The EELT project is in Phase B (detailed design), a 3-year, 57.2 Mσ activity that will result in a Proposal for
Construction by end 2009 or early 2010. The requirements for the basic reference design, starting point for the current
phase, were defined through a community process that led to the convergence of earlier concepts into a single European
project. That process owed much to Arne's wisdom and vision. This paper reports on the status of the Phase B and on the
development of the EELT science case and Design Reference Mission, and examines the issue of the impact of the
telescope size on science and how much this impact depends on Adaptive Optics technology. The design of the telescope
is described in a separate paper in these proceedings.
The science case for the next generation of Extremely Large Telescopes (ELTs) covers a huge range of astronomical
topics and requires a wide range of capabilities. Here we describe top-level requirements on an ELT, which were derived
from some of the key science cases identified by European astronomers. After a brief summary of these science cases we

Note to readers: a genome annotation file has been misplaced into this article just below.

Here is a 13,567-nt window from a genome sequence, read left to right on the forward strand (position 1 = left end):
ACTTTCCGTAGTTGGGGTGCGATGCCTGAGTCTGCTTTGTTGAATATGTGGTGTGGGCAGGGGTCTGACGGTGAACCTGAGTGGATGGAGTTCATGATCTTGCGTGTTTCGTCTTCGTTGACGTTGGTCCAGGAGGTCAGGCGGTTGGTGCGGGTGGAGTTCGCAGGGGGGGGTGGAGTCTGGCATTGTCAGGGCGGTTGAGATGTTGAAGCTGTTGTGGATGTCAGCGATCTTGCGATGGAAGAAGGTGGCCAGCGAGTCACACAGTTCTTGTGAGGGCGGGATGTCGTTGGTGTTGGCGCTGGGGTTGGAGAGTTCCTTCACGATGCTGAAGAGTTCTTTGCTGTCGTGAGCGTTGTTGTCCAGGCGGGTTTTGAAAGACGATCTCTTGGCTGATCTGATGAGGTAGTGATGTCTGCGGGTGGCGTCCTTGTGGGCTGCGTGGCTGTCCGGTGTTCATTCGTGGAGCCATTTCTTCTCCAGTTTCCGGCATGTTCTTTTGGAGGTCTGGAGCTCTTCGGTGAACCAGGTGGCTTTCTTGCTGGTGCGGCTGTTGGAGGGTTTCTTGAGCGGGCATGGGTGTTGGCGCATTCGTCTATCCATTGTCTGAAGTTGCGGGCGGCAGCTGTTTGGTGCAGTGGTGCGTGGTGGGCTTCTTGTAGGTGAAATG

discuss the requirements on the ELT system in terms of several parameters, including wavelength range, field of view,
image quality etc. We discuss the science driver that sets the limits on each parameter. We also discuss specific
requirements on instrumentation, site and adaptive optics. In several cases, detailed simulated observations will be
required in order to set the requirements. While the example science cases provide a useful guide, we also note that an
important goal is to develop a facility that covers a broad parameter space, and maintains flexibility in order to adapt to
new scientific directions.
The second decade of the third millennium AD will hopefully see a new generation of ground-based telescopes, from 20- to 100-m in diameter, that will open a completely new window on the Universe. Here I review the scientific as well as technological drivers that underlie the new projects, looking at how they interact in pushing the limits of the parameter space and in driving the design requirements, and at some of the challenges they bring. As one may expect, much of the preparatory work, both design and industrial, is largely "concept independent", indicating that synergy rather than competition is the way forward (as it is already seen from the various collaborations that have been forming in the past year). While one should not underestimate the technical challenges, the promising result of many studies so far is that the only clearly identified show stopper seems to be funding.